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Yet another study confirms what you think you already know: Your House of Cards obsession is making you depressed.
A new study from the University of Toledo found that viewers who consumed between two to five continuous hours of television on services like Netflix, Hulu, or Amazon Video were more likely to experience “higher levels of stress, anxiety, and depression than non-binge-watchers.” The team behind the research didn’t understate their findings, calling binge-watching a “growing public health concern that needs to be addressed.”
Binge-watching and depression are often linked. However, that doesn’t prove that Netflix is the menace to society that the University of Toledo’s team suggests. The basic issue with these queries, as well as how they are reported on by the public, is that correlation does not imply causation: Just because Netflixers are spending a great deal of their time watching Frank Underwood scheme his way to power doesn’t mean it’s making them sad.
It’s not the fact that you’re watching Netflix that’s the issue. It’s that you’re doing it by yourself.
The bigger problem with these depression studies is that they tend to approach the subject from the wrong perspective: It’s not the fact that you’re watching Netflix that’s the issue. It’s that you’re doing it by yourself.
Research has long shown that anti-social behaviors, including prolonged bouts of isolation, lead to greater feelings of unhappiness and melancholy. In a 2013 editorial for Slate, Jessica Olien argued that isolation is “killing us.” She continued: “Loneliness is a serious health risk. Studies of elderly people and social isolation concluded that those without adequate social interaction were twice as likely to die prematurely. The increased mortality risk is comparable to that from smoking. And loneliness is about twice as dangerous as obesity.”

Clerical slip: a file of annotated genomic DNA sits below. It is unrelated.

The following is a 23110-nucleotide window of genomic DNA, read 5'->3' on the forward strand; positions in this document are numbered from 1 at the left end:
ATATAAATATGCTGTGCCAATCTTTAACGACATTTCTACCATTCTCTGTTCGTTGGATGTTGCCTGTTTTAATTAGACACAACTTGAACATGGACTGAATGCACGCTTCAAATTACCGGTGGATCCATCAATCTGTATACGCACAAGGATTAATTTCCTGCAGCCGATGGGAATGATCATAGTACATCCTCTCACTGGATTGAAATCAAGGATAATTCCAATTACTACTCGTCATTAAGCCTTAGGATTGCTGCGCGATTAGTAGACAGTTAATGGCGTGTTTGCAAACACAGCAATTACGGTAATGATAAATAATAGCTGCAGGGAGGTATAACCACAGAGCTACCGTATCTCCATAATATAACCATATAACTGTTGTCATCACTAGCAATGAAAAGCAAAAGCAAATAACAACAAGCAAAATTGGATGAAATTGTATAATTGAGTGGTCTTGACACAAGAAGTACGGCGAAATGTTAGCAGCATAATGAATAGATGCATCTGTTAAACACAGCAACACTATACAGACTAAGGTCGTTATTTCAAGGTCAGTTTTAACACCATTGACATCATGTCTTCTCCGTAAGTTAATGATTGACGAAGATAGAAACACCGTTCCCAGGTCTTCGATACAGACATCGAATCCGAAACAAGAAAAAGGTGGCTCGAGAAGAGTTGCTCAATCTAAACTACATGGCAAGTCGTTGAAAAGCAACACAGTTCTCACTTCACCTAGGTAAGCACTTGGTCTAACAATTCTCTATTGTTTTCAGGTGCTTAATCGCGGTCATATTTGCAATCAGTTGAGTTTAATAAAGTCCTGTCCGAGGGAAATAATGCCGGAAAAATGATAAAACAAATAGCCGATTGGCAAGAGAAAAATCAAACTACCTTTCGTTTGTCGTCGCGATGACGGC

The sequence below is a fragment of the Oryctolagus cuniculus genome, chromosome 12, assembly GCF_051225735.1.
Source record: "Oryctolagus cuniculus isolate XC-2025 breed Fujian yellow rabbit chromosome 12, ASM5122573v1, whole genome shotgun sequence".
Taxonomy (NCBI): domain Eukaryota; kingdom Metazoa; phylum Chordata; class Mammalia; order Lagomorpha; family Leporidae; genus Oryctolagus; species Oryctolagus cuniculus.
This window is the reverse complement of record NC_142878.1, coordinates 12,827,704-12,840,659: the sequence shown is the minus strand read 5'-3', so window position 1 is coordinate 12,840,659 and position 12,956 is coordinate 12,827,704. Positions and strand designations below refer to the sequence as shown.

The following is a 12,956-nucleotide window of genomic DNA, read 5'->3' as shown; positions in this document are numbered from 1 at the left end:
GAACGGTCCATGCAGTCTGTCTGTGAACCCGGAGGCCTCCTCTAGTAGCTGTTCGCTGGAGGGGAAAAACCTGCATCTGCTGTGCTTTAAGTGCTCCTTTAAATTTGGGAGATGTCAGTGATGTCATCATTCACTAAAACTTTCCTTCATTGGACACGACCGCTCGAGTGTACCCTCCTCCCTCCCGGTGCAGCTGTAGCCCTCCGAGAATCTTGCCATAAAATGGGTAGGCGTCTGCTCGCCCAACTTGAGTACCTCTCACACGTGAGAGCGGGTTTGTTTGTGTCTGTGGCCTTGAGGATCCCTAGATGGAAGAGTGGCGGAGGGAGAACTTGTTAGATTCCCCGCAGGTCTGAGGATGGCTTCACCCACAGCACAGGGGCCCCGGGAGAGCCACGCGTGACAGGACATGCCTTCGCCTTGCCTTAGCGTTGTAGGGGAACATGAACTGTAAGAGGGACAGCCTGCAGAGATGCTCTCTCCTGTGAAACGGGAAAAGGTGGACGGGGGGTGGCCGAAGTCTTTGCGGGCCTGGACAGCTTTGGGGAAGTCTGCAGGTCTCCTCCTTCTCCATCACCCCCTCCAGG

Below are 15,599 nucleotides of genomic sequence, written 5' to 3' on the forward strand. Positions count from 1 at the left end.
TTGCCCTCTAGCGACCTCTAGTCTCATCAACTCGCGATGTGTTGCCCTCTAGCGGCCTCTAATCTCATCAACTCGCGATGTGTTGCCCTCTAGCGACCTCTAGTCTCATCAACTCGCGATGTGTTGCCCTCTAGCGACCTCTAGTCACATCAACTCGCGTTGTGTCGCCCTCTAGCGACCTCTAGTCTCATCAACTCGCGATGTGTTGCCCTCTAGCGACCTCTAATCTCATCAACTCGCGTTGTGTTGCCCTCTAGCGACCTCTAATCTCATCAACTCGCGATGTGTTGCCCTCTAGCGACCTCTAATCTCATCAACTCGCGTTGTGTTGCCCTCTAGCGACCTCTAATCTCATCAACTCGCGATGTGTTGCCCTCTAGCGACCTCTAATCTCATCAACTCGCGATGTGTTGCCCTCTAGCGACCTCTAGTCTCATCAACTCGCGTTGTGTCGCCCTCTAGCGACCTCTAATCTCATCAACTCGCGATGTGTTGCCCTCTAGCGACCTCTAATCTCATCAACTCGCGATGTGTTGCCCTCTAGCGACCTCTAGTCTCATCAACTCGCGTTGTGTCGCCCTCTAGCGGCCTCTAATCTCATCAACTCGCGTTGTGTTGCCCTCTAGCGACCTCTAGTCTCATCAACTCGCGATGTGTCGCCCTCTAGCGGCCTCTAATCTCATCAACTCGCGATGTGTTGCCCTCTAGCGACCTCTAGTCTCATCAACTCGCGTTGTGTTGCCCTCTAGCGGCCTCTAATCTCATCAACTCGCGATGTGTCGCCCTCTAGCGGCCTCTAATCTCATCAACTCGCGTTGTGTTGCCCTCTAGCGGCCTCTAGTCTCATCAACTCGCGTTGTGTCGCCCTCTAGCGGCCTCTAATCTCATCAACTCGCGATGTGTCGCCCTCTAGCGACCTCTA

A 2012 study from University of Buffalo and Mt. Sinai School of Medicine asserted the same: Being separated from other individuals for long periods of time has deleterious effects on mental health. The researchers behind the experiment tested mice, who were held in solitary confinement for periods of eight weeks; the goal was to force the subjects into a depressive passivity. While mice are typically social animals, those released from isolation declined to interact with other rodents.
According to researchers’ conclusions, the experience of loneliness decreases the brain’s production of myelin, a protein that acts as a protecting coating for nerve cells in the brain. What does that have to do with depression? One of the most common symptoms of multiple sclerosis is depression, and multiple sclerosis is linked to a lack of myelin in nerve issue.
The experience of being alone has a profound effect on brain function.
While that doesn’t mean that isolation leads to MS, it does show something else: The experience of being alone has a profound effect on brain function. This is a phenomenon your mother may understand well. Four years ago, a Gallup poll on stay-at-home moms found that women tasked with running a household during the day reported 64 percent higher rates of depression than working mothers.